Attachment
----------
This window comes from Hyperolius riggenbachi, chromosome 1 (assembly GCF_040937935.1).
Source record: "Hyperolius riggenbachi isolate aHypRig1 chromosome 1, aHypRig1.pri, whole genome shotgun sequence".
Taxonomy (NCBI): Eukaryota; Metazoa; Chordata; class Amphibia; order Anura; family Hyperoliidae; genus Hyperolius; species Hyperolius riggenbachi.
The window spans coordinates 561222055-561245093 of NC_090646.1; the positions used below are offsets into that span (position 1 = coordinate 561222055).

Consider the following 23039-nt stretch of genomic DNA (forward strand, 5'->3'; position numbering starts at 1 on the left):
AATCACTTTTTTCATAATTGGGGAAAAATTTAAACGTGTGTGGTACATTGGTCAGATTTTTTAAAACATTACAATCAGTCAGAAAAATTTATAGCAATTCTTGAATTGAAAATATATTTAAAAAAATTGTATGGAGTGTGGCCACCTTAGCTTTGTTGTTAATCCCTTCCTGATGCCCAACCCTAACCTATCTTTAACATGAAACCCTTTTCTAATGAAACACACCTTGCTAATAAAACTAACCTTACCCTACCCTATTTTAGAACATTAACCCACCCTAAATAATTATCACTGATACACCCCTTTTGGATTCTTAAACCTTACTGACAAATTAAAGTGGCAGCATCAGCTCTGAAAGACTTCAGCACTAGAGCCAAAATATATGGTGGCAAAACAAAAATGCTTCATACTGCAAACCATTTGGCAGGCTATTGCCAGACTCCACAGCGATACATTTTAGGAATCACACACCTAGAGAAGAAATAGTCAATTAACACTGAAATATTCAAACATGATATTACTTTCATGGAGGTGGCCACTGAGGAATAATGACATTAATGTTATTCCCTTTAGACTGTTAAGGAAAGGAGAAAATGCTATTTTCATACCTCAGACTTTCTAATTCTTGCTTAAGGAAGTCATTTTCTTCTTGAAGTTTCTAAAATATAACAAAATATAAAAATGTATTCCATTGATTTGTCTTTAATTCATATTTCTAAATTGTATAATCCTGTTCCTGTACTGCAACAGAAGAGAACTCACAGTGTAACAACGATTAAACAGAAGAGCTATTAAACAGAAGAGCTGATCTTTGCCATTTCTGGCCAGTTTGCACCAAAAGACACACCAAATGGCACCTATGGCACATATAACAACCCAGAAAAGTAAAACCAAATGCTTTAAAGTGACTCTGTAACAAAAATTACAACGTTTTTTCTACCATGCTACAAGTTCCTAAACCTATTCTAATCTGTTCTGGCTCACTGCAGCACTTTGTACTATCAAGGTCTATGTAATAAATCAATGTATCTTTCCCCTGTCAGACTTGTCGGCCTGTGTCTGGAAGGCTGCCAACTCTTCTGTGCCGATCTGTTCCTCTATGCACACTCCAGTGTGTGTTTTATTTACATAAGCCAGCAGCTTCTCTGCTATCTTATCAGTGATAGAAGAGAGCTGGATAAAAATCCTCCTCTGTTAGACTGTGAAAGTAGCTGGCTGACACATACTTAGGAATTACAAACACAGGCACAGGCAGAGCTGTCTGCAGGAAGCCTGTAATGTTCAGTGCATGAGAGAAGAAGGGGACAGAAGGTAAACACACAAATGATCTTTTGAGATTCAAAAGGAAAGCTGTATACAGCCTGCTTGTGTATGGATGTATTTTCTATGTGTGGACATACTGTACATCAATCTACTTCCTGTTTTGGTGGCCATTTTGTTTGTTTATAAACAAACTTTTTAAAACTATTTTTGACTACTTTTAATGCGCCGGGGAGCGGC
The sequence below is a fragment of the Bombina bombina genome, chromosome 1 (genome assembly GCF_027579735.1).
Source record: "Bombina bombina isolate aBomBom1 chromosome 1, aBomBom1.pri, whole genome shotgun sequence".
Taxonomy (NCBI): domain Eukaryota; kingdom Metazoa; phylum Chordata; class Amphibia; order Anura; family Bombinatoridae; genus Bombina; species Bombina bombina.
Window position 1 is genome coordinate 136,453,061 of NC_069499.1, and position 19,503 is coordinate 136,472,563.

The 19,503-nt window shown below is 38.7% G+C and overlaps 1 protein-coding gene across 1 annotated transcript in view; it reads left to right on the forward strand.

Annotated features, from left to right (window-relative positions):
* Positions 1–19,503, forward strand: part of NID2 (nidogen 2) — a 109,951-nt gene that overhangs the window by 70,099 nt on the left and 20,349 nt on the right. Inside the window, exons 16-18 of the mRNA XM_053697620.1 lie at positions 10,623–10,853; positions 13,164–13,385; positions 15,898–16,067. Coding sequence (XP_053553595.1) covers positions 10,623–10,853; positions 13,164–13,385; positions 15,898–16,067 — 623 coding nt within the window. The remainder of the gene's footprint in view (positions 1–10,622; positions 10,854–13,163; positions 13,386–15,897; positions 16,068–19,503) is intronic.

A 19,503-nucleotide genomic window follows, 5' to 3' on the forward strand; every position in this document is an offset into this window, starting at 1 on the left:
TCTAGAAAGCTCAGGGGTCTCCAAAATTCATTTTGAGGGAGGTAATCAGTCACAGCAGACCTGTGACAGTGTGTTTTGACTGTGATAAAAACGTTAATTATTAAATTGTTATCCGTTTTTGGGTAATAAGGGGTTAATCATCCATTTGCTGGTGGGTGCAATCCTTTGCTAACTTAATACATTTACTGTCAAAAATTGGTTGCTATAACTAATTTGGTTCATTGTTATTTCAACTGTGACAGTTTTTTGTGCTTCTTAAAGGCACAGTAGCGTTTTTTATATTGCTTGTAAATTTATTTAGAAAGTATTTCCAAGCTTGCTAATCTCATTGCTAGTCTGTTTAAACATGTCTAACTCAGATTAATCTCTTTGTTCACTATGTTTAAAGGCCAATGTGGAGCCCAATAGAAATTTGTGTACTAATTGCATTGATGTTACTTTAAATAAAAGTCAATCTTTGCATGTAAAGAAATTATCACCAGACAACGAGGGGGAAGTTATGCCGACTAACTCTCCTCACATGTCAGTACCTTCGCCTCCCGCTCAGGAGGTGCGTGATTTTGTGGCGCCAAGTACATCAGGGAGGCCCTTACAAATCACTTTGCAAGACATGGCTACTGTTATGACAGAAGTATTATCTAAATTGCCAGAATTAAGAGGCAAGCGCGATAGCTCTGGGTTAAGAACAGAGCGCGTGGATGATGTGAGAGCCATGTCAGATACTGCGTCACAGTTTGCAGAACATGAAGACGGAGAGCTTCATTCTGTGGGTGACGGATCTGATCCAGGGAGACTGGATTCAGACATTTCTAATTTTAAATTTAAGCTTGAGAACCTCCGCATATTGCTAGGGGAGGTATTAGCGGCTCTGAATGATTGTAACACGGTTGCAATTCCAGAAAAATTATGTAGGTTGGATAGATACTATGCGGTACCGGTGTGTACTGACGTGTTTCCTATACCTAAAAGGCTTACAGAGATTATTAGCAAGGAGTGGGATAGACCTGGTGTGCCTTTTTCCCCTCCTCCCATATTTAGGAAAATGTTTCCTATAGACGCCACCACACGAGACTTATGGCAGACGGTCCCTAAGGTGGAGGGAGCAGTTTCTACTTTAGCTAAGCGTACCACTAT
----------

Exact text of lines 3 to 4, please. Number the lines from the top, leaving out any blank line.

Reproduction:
Taxonomy (NCBI): Eukaryota; Metazoa; Chordata; class Amphibia; order Anura; family Hyperoliidae; genus Hyperolius; species Hyperolius riggenbachi.
The window spans coordinates 561222055-561245093 of NC_090646.1; the positions used below are offsets into that span (position 1 = coordinate 561222055).